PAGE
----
Sunday, April 10, 2011

Harper Cornered?

Slowly, but surely, Harper is boxing himself into a corner on the F-35 purchase. I found a fairly basic problem with today's rationalization, namely that one can go read the five year old Memorandum Of Understanding and it shows "we are sheltered from research and development costs". Harper told Canadians it is posted online, now moving from the secret letter to this very visible document that proves we are immune.

I went to look at the MOU, and straight away, on the first page, a GLARING and contradictory HOLE in Harper's argument emerged:

Note the countries that are included in this agreement. Here's the rub:


"Netherlands' coalition government has decided to put off a decision to buy the F-35 until its next cabinet in 2014, according to Dutch defence ministry spokesperson Sascha Louwhoff.

The decision arose from the fact that in December, the US ambassador to the country told Dutch Defence Minister Hans Hillen that his country's order of 85 F-35s would cost 1.4 billion euros more than originally thought."


The Australian defence community reacted strongly when Canada's PBO released its report that suggested Canada's F-35 purchases would be twice the government estimate, because the numbers would be similar for an ally like Australia. Andrew Davies from the Australian Strategic Policy Institute told reporters Australia should review its commitment.

While the Australian government is not wavering on its commitment to eventually buy 72 F-35s, it does note that the government expects by 2012 to have "firmer estimates of total project costs."

"We are accepting that there is no definitive known cost or development timeline of this thing as it develops," said Jamie Patten-Richens, a defence adviser at the Australian High Commission.


Norway intends to delay ordering its 48 planned F-35 Lightning II fighter jets until 2012 or later, senior officials said.

"We have not signed a purchase agreement, and Norway is unlikely to do so for several more years until the Joint Strike Fighter program's costs stabilize," said Espen Barth Eide, Norway's state secretary.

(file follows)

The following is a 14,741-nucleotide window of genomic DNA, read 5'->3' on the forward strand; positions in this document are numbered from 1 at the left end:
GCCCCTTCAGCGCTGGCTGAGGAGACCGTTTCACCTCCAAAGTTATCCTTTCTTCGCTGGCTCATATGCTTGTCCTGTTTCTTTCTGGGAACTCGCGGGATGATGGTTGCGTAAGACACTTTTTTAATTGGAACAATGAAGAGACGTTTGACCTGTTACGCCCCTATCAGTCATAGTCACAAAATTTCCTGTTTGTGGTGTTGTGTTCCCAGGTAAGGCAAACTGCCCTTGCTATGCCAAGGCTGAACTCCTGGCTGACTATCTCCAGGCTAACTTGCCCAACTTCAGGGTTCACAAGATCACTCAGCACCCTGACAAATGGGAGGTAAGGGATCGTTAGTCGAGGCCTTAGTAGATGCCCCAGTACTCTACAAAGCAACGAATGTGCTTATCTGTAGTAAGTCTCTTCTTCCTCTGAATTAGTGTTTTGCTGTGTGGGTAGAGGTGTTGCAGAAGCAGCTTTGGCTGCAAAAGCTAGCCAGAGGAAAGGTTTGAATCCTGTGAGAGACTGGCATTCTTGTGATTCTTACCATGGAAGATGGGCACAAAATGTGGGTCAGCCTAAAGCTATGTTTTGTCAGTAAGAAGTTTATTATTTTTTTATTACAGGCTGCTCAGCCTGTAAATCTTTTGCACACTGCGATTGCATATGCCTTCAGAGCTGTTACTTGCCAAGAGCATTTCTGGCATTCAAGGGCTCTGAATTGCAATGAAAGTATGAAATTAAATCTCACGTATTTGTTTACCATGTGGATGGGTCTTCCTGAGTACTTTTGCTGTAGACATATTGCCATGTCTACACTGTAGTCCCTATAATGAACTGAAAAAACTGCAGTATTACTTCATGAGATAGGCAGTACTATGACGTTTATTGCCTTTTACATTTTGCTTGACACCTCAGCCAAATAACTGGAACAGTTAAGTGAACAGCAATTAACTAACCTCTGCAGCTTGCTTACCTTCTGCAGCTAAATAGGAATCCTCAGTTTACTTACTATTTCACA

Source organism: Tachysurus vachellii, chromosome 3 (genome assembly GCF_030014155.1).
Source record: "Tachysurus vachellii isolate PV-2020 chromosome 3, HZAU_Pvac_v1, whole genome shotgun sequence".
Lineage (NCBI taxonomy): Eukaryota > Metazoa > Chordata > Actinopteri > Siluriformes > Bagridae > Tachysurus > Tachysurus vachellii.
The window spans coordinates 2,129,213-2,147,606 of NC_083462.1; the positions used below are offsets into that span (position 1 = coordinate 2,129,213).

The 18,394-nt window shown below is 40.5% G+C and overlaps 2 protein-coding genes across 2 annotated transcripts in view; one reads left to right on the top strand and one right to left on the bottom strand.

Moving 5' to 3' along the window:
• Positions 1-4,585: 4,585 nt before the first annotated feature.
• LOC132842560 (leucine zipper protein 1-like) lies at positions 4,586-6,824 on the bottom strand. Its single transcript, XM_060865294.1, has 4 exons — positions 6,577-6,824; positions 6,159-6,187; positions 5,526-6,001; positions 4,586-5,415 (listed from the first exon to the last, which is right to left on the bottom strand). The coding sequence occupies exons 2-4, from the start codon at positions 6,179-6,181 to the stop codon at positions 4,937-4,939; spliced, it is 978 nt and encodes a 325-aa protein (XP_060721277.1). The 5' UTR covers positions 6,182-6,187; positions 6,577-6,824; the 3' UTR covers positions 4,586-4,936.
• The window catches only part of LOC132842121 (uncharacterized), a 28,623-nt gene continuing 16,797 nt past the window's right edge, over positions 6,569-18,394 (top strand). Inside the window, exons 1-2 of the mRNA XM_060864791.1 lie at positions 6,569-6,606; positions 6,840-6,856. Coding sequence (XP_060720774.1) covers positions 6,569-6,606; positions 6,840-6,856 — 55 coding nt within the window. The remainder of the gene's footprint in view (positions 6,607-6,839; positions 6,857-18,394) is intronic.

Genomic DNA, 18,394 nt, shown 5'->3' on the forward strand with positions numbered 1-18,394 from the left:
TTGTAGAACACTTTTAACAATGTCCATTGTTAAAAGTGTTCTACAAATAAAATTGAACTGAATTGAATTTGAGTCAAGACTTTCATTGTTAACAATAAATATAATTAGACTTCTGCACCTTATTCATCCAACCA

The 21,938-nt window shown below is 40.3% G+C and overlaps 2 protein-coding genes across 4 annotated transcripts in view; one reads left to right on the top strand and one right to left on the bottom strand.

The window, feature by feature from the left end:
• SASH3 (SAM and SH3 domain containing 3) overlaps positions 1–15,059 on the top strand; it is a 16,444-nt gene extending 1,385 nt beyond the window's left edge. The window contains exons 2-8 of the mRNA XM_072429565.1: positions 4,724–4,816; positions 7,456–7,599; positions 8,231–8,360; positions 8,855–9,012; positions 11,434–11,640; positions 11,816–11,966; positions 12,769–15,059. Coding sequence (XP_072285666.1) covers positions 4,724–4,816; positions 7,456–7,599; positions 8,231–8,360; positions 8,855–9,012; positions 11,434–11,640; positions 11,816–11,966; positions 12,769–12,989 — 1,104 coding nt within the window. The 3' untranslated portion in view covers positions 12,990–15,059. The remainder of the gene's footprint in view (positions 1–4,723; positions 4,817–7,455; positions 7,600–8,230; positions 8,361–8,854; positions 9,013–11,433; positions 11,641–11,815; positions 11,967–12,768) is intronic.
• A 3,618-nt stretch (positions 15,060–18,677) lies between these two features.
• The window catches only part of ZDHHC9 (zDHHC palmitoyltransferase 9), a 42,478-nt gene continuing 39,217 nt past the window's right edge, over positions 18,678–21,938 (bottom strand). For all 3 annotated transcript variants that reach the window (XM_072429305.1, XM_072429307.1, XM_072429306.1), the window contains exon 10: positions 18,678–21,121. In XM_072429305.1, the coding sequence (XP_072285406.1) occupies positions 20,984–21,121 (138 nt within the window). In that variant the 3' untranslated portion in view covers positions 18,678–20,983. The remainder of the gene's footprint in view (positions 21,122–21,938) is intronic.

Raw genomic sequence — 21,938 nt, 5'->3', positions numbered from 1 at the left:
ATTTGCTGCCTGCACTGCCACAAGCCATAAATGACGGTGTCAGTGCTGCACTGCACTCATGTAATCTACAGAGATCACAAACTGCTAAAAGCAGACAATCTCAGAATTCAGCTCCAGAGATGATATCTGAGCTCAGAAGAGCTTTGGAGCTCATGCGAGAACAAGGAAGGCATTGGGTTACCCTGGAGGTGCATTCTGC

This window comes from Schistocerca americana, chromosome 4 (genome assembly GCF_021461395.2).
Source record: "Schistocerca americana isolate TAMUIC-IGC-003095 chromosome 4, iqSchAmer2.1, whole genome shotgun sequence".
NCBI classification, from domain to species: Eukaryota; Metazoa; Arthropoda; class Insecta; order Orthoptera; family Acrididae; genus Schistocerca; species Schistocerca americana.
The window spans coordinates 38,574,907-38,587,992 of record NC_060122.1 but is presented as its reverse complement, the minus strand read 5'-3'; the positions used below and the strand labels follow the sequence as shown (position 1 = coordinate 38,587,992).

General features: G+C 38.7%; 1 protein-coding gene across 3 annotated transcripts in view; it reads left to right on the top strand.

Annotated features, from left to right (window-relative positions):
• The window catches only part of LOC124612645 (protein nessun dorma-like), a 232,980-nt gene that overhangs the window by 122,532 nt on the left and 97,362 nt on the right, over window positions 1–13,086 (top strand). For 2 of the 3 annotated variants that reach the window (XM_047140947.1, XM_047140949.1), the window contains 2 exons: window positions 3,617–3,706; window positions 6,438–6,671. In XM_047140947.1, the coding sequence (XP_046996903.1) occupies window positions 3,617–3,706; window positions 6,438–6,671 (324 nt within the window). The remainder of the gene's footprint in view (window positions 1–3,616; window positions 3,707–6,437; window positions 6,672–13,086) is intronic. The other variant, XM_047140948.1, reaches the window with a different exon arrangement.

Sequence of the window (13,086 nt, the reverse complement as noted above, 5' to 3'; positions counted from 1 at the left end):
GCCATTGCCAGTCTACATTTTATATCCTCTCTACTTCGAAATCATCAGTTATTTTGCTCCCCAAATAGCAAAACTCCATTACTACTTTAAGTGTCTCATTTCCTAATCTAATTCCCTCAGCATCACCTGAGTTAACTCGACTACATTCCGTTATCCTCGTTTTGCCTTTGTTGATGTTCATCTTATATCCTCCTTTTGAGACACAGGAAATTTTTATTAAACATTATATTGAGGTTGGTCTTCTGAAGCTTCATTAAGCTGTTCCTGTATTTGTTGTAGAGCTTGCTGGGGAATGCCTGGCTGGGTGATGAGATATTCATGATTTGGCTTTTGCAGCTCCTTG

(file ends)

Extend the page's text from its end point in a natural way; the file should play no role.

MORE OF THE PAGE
There is more, concerns in Britian, Italy, Israel. What the above highlights, these are all countries that are privy to this special deal, this MOU Harper was clinging to today. The question then becomes- why are these governments delaying, musing about cost overruns, uncertainty, when they have the same SWEETHEART deal that Harper referenced today? Why are other countries concerned, as Harper says "there's a memorandum of understanding... sheltered from research and development costs"?

In a last ditch effort Harper talked of a letter to counter cost overrun evidence. When pressed, Harper tried to plead transparency citing the MOU as PROOF that we are immune. A Conservative war room in damage control, making it up on the fly, and they've caught themselves. I didn't even finish the first page of the MOU, when the most obvious of contradictions was found. ALL the other countries with that SAME MOU doesn't seem to share Harper's confidence, in fact their interpretation doesn't even REMOTELY compare. No, all these other countries that are "sheltered from research and development costs" are scrambling, delaying, trying to come to grips with runaway costs. At the very least, Harper should call them and tell them all is well, you are IMMUNE! Tomorrow we will learn that Canada has another MOU, but we can't show you that one because of cabinet confidence or something. Today's answer just raises more questions...


weeble said...

I wonder the motive. We need new fighters, ok, but looking at various other options would seem logical. Do we need a stealth fighter, do we need the elite F35 or something else?
I would suggest that Harper is attempting to establish a legacy...something for which he will be remembered.

ottlib said...

No, he is just stubborn and refuses to admit when he is wrong.

Anonymous said...

Team Harper is just lying.

A Eliz. said...

I read that Canada always bought planes with 2 engines in case we needed them for the Arctic. What would Harper want one engine for?

rockfish said...

Follow the money is usually the best answer to all puzzling government questions...

The Mound of Sound said...

An aside. If the Dutch are going to possibly acquire 85-F35s with their miniscule country surrounded by so many friendly, heavily armed allied nations, just how are we supposed to 'defend' Canada with 65?

On a population basis, the Dutch are just about exactly half the size of Canada. Whereas Canada has just under 10 million sq. kms. of territory to defend,much of it expected to be contested, Holland comes in at 41,526 and is very secure territorially.

Just what are we supposed to do with a force of 65 airframes, probably less than half of which would actually be operational at any given moment? It's a farce.

Steve V said...


That has been a common criticism. Harper loves to wrap himself in the military, but this plane could actually put lives at risk.


You raise a good point, nobody wants to talk about. Canada can't defend itself with this paltry amount of planes, if there was any invasion, we still need the Americans to bail us out. What these planes are really for is missions elsewhere, and on that score, do we really need this many as part of a coalition?

Steve V said...

Australia now moving away from the F-35: